By Josh Zagorsky on September 3, 2015
The Pew Research Center recently released a study on social media usage, which we compared with published user counts from Facebook, Twitter, and LinkedIn. Here are some things we discovered by comparing Pew’s findings with the companies’ own numbers:
A large fraction of Twitter users have multiple accounts
Most LinkedIn users log in very rarely
Facebook has a lot of users who are under 18 years old
Twitter data: 66 million monthly active US users
Pew data: 53 million Americans say they use Twitter
Based on Pew’s data, the number of people using Twitter is actually much lower than Twitter’s reported number of monthly active users, probably because many people who use Twitter have multiple accounts (work accounts, personal accounts, joke accounts, and spam accounts).1
LinkedIn data: 31 million monthly active US users; 116 million total US user accounts
Pew data: 54 million Americans say they use LinkedIn
Only about one quarter of US LinkedIn accounts are active during a given month. Based on the Pew data, almost half of all people who say they use LinkedIn haven’t actually logged on to LinkedIn in the last month. Half of all US LinkedIn accounts are duplicate, spam, or forgotten (they belong to people who do not report using LinkedIn).
Facebook data: 145 million daily active US users; 189 million monthly active US users
Pew data: 116-124 million Americans say they use Facebook daily; 166-169 million total say they use Facebook
Facebook’s numbers are slightly higher than Pew’s. We have to estimate how many minors are on Facebook, because Pew only included survey results from people 18 and older, but Facebook’s minimum age is 13. If we assume that 80% of 13-17 year-olds are monthly active users, we get 169 million Americans on Facebook, 11% short of Facebook’s reported count. Facebook says in its quarterly earnings that it estimates duplicate user accounts and spam accounts to be fewer than 7% of monthly active users. If we assume duplicate and spam accounts are close to 7%, we get an estimate only a few percentage points higher than Pew’s 2.6% margin of error.
Pew’s data and Facebook’s data have a wider disparity for daily active users: Facebook reports 16% more daily active users than Pew finds (assuming 80% of 13-17 year-olds are on Facebook daily). This could stem from a difference in definitions: it’s possible that people who told Pew they use Facebook “weekly” actually use it several times a week, and on any given day, Facebook counts a large proportion of them in its daily active user tally.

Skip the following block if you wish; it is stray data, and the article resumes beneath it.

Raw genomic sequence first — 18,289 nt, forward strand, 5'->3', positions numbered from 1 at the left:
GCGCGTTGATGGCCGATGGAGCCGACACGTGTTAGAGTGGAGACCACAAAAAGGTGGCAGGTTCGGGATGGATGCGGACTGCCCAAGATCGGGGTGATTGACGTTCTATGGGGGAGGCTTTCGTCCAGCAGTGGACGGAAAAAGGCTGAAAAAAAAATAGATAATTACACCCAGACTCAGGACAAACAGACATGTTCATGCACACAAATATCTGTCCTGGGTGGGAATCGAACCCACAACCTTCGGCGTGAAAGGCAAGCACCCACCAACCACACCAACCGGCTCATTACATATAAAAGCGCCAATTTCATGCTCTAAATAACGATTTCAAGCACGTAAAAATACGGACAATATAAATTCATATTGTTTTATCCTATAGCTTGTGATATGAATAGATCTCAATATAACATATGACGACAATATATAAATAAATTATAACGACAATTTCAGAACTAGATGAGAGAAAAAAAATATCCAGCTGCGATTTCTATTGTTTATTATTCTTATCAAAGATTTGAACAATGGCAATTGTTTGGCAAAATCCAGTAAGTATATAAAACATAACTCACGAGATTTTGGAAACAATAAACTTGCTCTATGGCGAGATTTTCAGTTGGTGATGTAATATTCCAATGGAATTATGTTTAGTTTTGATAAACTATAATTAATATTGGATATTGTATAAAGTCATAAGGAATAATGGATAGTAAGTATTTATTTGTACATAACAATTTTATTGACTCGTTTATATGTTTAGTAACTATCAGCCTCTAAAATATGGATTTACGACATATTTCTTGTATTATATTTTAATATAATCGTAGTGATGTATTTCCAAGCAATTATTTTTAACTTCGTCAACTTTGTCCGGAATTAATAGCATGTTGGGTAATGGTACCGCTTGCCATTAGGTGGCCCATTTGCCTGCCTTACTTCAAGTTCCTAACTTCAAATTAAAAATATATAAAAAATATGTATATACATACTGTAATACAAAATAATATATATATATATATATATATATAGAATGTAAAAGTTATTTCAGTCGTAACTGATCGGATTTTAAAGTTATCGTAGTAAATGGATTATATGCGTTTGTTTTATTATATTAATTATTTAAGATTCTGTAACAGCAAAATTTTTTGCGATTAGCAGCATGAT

The Pew study is a snapshot of social media usage at one point in time. A longitudinal study might provide even greater insight by asking the same participants the same questions regularly over a period of time. For example:
A longitudinal study could explore whether teens’ use of social media changes between vacation periods and the school year, and whether adults’ social media use changes between weekdays and weekends.
Pew’s study showed LinkedIn usage dropping 3% from 2014 to 2015, but this is within the study’s margin of error. It would be interesting to see whether any respondents report using LinkedIn one year but then stop using it the next year.
A longitudinal study could examine whether individuals’ use of social media is relatively steady over time, or whether people alternate bingeing on social media sites with periods of lower use.
Longitudinal studies have very effectively leveraged Instant Census text message surveys to regularly and unobtrusively ask people the same set of questions every few days. Text messaging is uniquely suited to longitudinal and diary studies, because respondents are much more willing to quickly answer short questionnaires than to regularly take a long phone call or periodically fill out a web survey.
The Pew Research Center’s study was based on a landline and cell phone survey of a sample of 1,907 United States adults age 18+ (see Pew’s methodology page). The Pew survey included questions on usage of Facebook, LinkedIn, Twitter, Pinterest, and Instagram. We compared Pew’s results with the user counts that Facebook, LinkedIn, and Twitter announce quarterly. We didn’t examine Pinterest or Instagram because neither network releases regular, precise user counts (Pinterest is privately held and Instagram is owned by Facebook).
You can download our calculations here. We made several assumptions, especially about the proportion of minors using each social network. We assumed that virtually nobody under 18 uses LinkedIn, that 13-17 year-olds use Twitter in the same proportion as adults, and that 13-17 year-olds use Facebook much more than adults.
Looking to set up a one-time or longitudinal study using text messaging as one your interview methods? Contact one of our friendly software engineers for a demo and we’ll walk you through how to use Instant Census’s survey builder and explain how text message surveys can achieve higher response rates and faster response times that email or phone surveys.
Facebook prohibits multiple accounts: “You will not create more than one personal account.” (https://www.facebook.com/legal/terms) Twitter encourages it on an FAQ page: “I want more than one Twitter account. Is that possible? Yes! You can have more than one account on Twitter.” (https://support.twitter.com/articles/20169956) ↩